The film is rightly saying that men must think beyond masculine stereotypes and use their brains instead. Because as long as we don't, we will be monsters. This underlying relationship between the Predator and masculinity is one of the reasons the film resonates where the others don't.

Dutch's gender is completely relevant in Predator and that's one of its enduring strengths.

The sequels missed this. Harrigan beats up the Predator in a macho fight. Brody beats up the Predator in a macho fight. They missed the point completely. It's just a dick-measuring contest for men with fragile masculinity.

Prey doesn't hit on this either. There's no relationship between the Predator's masculinity and the masculinity of the hero. He's just another character who underestimates her and oppresses her. She outright tells this audience this. Which is fine, and works for the film. But again, something is lost.

QuoteYou're putting the cart before the horse, starting with the notion that the creatures are more effective at terrorising one sex or the other thematically and working backwards. Just because it works well thematically one way doesn't mean it can't work well thematically the other.

No, not at all. I'm starting with the themes inherent to the creatures and their initial impression and working from there. Predator is in a film that creates an impression of toxic masculinity and its antidote. Alien is in a film that creates an impression of female sexual fears brought to life.

I also never said it can't work the other way. It can. For the last time, Predators can fight women. Aliens can fight men. It works both ways... it just doesn't think it works as well for either when you do.

The fears/sins of the protagonist should be connected to the nature of the monster. Certainly when those elements are related to the character's sex and/or gender.

SiL

Quote from: Hadji Murad on Aug 09, 2022, 03:23:58 AMRape and abortion don't hit the same in Alien 3.
Alien3 was also lumped in with the AIDs panic interpretation of horror movies -- a bunch of bald men running around worried about a sexually transmitted monster?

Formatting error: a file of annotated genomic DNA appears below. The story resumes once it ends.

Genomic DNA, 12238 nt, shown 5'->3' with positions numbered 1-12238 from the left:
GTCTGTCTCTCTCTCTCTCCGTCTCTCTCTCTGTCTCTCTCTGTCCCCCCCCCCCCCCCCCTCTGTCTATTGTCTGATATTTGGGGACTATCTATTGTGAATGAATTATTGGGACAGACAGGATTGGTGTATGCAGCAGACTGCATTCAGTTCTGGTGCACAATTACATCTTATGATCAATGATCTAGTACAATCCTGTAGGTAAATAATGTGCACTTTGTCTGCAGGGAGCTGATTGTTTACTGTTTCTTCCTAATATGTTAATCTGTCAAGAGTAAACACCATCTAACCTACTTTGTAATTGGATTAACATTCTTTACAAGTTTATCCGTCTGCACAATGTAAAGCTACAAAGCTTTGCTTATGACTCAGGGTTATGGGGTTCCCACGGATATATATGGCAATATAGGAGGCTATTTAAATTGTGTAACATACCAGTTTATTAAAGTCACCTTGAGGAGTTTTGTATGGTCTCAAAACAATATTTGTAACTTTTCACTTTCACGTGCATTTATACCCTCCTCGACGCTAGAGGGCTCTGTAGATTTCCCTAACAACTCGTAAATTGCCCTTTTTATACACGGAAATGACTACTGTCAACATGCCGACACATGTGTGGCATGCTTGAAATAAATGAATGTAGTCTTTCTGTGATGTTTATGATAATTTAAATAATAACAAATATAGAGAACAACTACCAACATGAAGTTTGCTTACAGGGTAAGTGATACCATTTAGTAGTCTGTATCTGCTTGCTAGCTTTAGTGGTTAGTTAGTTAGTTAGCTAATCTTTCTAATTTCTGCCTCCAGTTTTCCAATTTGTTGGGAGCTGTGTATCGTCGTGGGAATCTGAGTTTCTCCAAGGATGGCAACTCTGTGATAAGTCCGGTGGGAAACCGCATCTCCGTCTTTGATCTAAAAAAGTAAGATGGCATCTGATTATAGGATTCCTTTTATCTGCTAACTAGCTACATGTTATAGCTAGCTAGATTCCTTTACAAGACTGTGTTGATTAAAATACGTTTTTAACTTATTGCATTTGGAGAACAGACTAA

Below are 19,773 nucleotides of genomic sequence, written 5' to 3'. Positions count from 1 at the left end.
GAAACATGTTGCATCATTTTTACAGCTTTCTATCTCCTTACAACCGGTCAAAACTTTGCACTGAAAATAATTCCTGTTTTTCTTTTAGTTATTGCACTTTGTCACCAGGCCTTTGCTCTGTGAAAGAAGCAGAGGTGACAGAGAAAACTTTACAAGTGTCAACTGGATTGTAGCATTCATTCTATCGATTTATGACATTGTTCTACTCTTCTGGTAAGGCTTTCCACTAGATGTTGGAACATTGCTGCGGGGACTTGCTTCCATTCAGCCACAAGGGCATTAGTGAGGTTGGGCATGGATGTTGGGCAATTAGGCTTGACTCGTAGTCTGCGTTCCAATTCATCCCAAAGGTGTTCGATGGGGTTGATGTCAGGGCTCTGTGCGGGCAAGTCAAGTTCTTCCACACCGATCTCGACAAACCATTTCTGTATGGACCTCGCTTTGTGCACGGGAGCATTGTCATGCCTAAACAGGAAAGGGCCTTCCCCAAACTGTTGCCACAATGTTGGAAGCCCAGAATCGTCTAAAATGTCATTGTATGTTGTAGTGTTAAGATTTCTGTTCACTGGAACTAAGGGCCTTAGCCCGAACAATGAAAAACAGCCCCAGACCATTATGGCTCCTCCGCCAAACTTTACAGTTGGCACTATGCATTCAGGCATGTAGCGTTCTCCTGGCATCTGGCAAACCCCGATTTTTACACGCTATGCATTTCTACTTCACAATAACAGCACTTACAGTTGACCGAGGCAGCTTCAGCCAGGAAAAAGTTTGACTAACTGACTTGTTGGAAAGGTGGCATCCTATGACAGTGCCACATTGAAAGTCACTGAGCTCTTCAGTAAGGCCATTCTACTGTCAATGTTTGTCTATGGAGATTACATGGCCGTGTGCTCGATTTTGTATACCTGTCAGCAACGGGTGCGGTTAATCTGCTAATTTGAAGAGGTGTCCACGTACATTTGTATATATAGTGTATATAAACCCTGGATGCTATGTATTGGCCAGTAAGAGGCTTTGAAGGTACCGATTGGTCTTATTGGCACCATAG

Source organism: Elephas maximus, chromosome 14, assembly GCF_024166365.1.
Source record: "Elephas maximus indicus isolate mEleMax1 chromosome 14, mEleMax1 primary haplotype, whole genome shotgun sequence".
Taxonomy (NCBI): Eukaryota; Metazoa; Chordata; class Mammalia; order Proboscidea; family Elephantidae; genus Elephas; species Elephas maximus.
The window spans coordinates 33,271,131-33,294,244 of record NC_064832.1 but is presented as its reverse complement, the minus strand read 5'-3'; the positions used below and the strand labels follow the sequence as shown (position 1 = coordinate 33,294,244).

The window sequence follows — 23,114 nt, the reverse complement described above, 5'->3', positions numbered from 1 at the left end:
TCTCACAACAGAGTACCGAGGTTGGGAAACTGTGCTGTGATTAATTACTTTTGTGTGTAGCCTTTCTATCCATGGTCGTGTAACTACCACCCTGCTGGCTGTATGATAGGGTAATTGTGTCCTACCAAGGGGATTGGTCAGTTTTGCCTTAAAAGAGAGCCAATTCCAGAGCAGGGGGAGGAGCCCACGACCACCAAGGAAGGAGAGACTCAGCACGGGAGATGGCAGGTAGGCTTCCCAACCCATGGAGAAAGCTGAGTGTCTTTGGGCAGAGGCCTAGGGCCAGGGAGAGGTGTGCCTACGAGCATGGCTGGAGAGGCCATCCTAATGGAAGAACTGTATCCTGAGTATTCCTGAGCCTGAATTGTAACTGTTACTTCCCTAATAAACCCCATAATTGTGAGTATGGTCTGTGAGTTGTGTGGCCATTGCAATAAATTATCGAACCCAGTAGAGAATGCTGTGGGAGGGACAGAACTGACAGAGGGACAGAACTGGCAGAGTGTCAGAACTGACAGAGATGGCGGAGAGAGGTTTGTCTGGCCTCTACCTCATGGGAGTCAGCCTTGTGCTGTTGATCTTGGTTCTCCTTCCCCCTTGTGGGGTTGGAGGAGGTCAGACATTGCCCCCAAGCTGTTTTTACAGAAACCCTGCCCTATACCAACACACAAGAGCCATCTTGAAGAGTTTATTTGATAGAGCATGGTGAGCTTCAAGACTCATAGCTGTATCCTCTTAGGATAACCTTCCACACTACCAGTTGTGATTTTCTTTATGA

You don't get that with a woman.

Which is the point. You lose something, gain something.

QuoteThere's no relationship between the Predator's masculinity and the masculinity of the hero. He's just another character who underestimates her and oppresses her
Another man underestimating and oppressing. It's about the conflict of that masculinity with something alien to it, rather than two versions of it butting heads.

Yes, you lose the macho vs macho -- you gain something else entirely.

The only point you've made is that you prefer the themes expressed one way vs another, not that they're inherently better or more worthy of exploration. And that's what I'm getting at. You can prefer it one way all you like, but it's a fool's errand to say it's how it should be.

Hadji Murad

Hadji Murad

#197
Quote from: SiL on Aug 09, 2022, 03:37:10 AM
Quote from: Hadji Murad on Aug 09, 2022, 03:23:58 AMRape and abortion don't hit the same in Alien 3.
Alien3 was also lumped in with the AIDs panic interpretation of horror movies -- a bunch of bald men running around worried about a sexually transmitted monster?

You don't get that with a woman.

Which is the point. You lose something, gain something.

QuoteThere's no relationship between the Predator's masculinity and the masculinity of the hero. He's just another character who underestimates her and oppresses her
Another man underestimating and oppressing. It's about the conflict of that masculinity with something alien to it, rather than two versions of it butting heads.

Yes, you lose the macho vs macho -- you gain something else entirely.

The only point you've made is that you prefer the themes expressed one way vs another, not that they're inherently better or more worthy of exploration. And that's what I'm getting at. You can prefer it one way all you like, but it's a fool's errand to say it's how it should be.

I guess I'm not communicating myself well enough. I don't want macho vs macho. I want macho explored and revealed as hollow. Which is what the Predator is apt at doing. He should be the BEST at doing it. I want him to be. There are many different ways you could do this and maintain Predator's connection to masculinity throughout. Given how intensely masculine the creature is, it makes sense its better to do this.

Sure you gain something from Prey - but then you've got a hyper-masculine alien hunter with a weaker connection to its protagonist. Doesn't work as well for me, even though the film itself and the point its trying to make is solid.